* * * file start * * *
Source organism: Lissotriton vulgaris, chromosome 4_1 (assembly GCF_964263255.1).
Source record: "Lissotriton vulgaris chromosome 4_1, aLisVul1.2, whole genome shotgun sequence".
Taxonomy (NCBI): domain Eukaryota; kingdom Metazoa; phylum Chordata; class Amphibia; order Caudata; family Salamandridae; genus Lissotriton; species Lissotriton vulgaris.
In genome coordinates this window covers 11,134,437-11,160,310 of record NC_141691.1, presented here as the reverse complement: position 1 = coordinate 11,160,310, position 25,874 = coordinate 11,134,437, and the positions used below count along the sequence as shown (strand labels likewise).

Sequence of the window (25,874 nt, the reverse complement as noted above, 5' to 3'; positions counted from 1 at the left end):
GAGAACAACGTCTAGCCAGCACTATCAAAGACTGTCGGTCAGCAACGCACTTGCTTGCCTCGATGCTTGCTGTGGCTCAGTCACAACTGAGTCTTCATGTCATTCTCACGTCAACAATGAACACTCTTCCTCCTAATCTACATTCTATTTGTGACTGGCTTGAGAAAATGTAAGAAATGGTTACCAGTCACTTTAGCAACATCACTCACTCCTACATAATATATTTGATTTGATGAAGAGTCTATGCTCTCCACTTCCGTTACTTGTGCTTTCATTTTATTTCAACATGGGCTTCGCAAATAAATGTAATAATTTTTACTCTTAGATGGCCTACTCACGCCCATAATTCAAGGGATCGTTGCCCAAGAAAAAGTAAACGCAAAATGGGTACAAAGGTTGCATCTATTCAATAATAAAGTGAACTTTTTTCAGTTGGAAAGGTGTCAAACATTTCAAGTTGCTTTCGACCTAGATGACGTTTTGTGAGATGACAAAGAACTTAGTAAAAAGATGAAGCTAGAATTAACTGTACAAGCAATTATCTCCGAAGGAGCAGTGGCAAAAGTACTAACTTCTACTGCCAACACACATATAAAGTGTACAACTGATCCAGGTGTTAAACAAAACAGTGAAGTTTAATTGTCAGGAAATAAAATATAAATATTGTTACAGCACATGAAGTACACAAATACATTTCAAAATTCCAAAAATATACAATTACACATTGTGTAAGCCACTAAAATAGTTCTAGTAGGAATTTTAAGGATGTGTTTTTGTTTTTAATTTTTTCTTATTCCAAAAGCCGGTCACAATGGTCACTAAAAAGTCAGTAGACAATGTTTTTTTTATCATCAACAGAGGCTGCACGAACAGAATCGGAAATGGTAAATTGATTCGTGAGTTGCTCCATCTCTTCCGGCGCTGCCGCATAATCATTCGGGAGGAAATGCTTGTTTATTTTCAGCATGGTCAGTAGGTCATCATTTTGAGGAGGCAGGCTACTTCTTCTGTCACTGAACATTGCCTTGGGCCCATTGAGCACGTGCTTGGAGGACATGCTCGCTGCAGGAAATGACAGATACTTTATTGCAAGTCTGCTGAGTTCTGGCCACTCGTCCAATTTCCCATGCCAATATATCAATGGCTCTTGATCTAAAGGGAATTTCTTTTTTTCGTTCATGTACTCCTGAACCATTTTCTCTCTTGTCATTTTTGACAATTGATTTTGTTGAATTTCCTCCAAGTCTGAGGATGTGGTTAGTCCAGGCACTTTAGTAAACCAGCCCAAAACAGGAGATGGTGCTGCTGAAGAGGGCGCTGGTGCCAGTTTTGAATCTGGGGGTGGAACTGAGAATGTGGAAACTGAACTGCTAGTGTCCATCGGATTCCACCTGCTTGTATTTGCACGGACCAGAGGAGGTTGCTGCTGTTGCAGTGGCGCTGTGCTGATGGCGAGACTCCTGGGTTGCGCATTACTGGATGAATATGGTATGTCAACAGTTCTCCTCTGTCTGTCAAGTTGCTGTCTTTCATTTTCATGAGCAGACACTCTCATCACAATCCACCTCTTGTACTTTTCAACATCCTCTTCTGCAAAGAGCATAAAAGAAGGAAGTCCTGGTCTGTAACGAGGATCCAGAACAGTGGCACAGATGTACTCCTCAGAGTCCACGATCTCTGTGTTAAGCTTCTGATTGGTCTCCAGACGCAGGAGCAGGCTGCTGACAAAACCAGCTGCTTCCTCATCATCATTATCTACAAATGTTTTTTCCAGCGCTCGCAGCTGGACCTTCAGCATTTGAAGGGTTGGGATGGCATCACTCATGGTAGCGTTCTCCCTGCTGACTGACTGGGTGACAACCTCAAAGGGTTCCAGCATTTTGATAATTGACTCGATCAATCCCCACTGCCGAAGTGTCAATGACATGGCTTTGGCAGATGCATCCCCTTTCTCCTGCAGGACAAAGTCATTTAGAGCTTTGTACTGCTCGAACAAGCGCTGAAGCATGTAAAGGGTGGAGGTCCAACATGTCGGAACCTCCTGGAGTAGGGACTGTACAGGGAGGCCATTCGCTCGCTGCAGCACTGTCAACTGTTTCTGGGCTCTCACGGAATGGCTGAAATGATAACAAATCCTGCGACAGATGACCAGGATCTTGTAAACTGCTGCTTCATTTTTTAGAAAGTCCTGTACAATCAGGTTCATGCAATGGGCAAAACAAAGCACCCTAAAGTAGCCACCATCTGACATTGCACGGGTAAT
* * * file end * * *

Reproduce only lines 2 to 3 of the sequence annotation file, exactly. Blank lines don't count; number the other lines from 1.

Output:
Source record: "Lissotriton vulgaris chromosome 4_1, aLisVul1.2, whole genome shotgun sequence".
Taxonomy (NCBI): domain Eukaryota; kingdom Metazoa; phylum Chordata; class Amphibia; order Caudata; family Salamandridae; genus Lissotriton; species Lissotriton vulgaris.